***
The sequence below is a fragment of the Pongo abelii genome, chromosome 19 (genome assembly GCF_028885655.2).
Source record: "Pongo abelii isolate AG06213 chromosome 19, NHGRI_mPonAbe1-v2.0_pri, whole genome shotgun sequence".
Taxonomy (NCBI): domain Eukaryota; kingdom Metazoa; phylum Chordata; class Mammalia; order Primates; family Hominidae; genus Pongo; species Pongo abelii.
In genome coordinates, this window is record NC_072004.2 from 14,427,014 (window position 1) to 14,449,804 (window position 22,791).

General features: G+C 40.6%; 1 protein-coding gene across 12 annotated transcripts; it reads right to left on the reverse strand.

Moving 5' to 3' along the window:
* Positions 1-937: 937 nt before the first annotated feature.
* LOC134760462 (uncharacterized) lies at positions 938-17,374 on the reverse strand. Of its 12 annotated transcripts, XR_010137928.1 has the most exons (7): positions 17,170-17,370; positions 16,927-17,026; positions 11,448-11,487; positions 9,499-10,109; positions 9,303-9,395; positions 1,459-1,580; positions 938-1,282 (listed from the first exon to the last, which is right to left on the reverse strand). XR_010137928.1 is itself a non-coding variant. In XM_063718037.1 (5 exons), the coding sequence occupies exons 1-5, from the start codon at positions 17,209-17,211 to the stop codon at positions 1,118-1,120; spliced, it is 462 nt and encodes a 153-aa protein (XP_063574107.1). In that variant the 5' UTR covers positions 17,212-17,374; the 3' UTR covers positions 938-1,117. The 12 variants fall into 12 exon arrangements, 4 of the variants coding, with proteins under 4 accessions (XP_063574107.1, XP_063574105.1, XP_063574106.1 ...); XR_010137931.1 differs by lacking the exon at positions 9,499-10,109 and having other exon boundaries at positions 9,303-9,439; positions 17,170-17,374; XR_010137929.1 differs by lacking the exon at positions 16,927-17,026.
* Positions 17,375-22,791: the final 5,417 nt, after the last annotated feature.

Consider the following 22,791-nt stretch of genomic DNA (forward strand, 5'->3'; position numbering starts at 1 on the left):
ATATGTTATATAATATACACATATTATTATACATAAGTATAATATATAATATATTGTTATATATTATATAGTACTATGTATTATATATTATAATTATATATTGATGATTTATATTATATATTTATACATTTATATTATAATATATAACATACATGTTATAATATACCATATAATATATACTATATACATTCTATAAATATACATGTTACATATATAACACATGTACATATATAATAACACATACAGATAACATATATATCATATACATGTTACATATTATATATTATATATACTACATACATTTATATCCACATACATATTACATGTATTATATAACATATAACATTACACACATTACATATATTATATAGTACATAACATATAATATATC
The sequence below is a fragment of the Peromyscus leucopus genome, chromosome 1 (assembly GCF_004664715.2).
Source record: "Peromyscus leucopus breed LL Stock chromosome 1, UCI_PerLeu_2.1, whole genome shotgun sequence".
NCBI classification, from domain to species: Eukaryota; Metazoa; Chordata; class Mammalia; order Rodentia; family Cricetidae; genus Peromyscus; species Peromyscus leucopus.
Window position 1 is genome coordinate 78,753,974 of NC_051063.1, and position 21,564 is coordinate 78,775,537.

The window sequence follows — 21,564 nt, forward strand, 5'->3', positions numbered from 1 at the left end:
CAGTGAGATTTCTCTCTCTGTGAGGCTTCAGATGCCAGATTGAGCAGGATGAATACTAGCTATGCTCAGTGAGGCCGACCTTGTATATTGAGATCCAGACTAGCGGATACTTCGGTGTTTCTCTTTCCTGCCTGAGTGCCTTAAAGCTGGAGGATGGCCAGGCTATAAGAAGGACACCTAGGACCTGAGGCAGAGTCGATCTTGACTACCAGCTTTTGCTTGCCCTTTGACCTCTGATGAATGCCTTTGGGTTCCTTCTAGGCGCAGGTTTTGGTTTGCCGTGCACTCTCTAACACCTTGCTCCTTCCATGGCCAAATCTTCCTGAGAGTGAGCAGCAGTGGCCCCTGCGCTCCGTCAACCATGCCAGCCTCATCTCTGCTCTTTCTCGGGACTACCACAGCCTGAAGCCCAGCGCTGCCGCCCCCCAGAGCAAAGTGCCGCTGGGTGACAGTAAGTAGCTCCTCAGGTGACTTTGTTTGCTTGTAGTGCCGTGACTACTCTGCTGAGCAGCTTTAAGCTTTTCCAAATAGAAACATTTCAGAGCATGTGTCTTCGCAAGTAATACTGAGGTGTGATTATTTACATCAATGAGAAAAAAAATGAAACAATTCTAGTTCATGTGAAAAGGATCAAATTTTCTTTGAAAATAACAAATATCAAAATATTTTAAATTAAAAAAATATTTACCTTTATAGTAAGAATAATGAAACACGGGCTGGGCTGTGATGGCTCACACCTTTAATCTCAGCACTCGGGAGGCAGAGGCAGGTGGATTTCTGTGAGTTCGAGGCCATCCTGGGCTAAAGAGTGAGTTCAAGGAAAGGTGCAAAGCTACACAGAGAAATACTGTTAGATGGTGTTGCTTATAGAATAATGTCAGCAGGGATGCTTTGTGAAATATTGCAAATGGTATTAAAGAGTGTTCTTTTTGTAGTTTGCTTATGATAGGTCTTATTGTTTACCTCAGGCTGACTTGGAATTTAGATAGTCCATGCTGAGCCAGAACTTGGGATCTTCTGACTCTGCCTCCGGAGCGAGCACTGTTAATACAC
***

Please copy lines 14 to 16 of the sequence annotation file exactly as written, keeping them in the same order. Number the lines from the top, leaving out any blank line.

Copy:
NCBI classification, from domain to species: Eukaryota; Metazoa; Chordata; class Mammalia; order Rodentia; family Cricetidae; genus Peromyscus; species Peromyscus leucopus.
Window position 1 is genome coordinate 78,753,974 of NC_051063.1, and position 21,564 is coordinate 78,775,537.

The window sequence follows — 21,564 nt, forward strand, 5'->3', positions numbered from 1 at the left end: